Both can get you upwards of 130 points per season which can be the difference between a couple more wins or a couple more losses. The value for #5 and #6 wide outs and running backs that you would be drafting around this time is not guaranteed, so you are better off pegging a top kicker or defense in these spots. There is a good chance no one will have drafted either one of these at this point, and if they have, you will almost surely get the #2 which has equal value usually.
Myth #4: Avoid Drafting Suspended or Injured Players in the First Couple Rounds
Now, this is where some of these points might get controversial, but hear me out.
Fantasy football is a long season, playing a minimum of 13 weeks if you miss the playoffs and 17 weeks if you make it all the way to the end, depending on your playoff set up.
Let's start with suspensions. Most players who are suspended by the league will have a two to four-week suspension. This may sway you at first, but take a second look. In 2016, Le'Veon Bell was suspended for three games. This leaves him 12-13 weeks to have an impact on your team. Even if your team starts 0-3, if you win the next 10 of 12, that will put you at 10-5. This is usually a playoff-contending record in most leagues.
Of course, this depends on how good the players are and have played in the past, but a player who would have gone in the 1st round otherwise should not be allowed to drop beyond round two. If you can have even a mediocre fill in for these first couple weeks, you are better off having the suspended player on your team. Now, if the suspension is longer than four games, I would void this statement. A player with an eight plus week suspension will likely not be drafted and can usually be claimed off of waivers on the free-agent list a few weeks in.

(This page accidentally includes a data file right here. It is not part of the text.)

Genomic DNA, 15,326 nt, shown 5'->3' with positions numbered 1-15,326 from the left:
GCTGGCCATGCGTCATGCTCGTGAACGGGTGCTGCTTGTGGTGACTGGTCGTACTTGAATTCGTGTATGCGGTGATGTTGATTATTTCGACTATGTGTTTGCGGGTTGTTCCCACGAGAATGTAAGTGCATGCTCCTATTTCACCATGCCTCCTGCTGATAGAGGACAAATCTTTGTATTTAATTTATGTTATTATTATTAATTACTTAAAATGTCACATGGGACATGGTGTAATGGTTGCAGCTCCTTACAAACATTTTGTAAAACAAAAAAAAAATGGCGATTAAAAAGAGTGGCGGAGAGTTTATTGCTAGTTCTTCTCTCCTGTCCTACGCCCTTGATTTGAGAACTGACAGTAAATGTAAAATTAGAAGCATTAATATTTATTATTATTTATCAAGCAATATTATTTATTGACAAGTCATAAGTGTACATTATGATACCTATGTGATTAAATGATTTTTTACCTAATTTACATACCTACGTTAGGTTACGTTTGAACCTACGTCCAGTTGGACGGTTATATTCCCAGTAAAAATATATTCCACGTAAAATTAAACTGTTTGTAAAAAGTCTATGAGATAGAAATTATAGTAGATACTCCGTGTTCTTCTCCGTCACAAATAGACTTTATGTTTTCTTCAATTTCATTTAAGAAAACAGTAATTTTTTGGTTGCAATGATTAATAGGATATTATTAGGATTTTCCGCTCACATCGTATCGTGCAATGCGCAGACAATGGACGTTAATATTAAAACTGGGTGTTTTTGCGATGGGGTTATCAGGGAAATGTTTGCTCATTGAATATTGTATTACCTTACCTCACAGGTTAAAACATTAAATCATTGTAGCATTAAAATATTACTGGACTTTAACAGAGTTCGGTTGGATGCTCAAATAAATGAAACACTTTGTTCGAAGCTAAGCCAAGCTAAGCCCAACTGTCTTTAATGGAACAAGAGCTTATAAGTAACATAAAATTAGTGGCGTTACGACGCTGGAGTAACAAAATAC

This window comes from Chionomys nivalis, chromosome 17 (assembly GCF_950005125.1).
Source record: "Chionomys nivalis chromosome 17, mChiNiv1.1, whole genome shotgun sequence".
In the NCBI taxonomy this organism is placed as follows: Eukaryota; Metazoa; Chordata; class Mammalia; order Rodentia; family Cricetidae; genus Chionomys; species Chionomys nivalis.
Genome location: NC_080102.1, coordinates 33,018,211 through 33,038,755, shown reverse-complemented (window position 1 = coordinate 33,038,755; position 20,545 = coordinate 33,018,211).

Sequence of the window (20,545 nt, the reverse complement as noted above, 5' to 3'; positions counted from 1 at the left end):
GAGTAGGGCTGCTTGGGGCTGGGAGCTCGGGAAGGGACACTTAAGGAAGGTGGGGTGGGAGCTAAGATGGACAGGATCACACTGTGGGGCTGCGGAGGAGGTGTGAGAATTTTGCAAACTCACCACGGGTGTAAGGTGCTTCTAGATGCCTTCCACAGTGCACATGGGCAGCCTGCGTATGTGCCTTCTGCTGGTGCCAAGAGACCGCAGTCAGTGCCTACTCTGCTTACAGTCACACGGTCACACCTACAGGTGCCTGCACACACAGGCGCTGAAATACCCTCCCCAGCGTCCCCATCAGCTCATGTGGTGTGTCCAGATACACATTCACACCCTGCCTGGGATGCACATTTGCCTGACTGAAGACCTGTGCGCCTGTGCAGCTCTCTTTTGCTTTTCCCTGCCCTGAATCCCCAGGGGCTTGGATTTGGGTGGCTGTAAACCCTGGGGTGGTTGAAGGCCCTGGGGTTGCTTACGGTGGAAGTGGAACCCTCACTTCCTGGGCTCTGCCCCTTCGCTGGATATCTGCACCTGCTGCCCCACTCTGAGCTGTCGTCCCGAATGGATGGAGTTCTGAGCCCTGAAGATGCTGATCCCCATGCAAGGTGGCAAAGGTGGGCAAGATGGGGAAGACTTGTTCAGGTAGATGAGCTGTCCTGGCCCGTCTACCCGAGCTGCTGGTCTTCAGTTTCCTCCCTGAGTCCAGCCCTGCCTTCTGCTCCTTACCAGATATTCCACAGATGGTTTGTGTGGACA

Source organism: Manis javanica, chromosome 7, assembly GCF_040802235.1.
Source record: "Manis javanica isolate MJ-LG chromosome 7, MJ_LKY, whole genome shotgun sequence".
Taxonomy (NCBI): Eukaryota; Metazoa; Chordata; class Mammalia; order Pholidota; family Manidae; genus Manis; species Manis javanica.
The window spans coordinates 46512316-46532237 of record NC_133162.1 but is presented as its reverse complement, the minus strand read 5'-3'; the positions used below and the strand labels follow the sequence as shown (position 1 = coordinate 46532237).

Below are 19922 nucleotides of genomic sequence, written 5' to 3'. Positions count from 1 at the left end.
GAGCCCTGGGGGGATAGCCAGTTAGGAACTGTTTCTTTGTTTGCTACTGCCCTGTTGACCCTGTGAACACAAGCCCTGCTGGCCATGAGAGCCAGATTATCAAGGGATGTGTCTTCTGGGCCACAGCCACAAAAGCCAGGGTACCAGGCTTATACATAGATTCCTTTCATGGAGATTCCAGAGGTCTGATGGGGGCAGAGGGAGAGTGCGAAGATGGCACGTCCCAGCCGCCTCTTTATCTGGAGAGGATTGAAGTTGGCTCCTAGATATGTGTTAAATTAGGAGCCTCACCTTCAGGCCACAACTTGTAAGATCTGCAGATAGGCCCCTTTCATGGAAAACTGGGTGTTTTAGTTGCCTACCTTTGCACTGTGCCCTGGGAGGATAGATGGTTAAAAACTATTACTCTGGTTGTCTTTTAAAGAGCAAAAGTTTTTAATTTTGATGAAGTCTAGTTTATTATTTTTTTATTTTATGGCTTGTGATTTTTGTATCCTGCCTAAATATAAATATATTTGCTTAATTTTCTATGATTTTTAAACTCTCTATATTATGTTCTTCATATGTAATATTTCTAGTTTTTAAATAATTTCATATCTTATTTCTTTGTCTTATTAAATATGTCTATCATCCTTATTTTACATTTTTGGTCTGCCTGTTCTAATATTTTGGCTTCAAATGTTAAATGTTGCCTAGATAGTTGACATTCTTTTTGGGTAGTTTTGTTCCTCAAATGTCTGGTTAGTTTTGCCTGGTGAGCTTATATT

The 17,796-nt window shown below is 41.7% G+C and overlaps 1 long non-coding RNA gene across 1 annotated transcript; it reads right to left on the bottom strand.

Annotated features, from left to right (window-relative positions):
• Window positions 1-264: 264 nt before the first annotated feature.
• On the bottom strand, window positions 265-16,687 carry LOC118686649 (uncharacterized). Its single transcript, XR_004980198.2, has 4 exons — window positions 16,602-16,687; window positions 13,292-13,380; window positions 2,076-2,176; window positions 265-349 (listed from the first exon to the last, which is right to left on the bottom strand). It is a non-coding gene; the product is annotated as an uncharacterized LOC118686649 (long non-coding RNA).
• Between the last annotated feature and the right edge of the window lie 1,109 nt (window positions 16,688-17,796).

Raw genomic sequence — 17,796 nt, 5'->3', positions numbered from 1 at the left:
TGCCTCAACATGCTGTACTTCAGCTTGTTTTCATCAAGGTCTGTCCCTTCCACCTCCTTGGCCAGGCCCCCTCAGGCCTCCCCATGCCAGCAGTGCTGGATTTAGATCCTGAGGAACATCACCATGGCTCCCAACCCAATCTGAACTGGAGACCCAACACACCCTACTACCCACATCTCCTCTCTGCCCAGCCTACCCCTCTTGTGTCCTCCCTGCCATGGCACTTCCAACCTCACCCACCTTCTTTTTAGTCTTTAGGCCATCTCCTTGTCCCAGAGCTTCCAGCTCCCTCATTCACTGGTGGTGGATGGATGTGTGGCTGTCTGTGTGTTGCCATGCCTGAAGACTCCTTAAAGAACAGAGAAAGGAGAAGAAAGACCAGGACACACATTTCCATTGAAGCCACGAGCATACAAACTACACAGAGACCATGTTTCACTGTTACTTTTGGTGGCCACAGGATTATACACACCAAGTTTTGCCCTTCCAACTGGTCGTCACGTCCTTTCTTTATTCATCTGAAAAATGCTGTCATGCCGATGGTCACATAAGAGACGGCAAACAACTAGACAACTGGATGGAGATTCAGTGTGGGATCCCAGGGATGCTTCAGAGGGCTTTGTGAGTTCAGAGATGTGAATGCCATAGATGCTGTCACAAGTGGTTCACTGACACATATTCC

In regards to players that are injured, the same rule that applied for suspensions will apply here. If a player is out for one to four weeks, he is worth drafting, especially if he would have originally gone in the 1st round. However, if a player is set to be out longer than four weeks, he might be on the PUP (physically unable to perform) list or injured reserve, with an intent to return later in the season. Again, they will most likely at this point not be drafted and be available as a free agent later.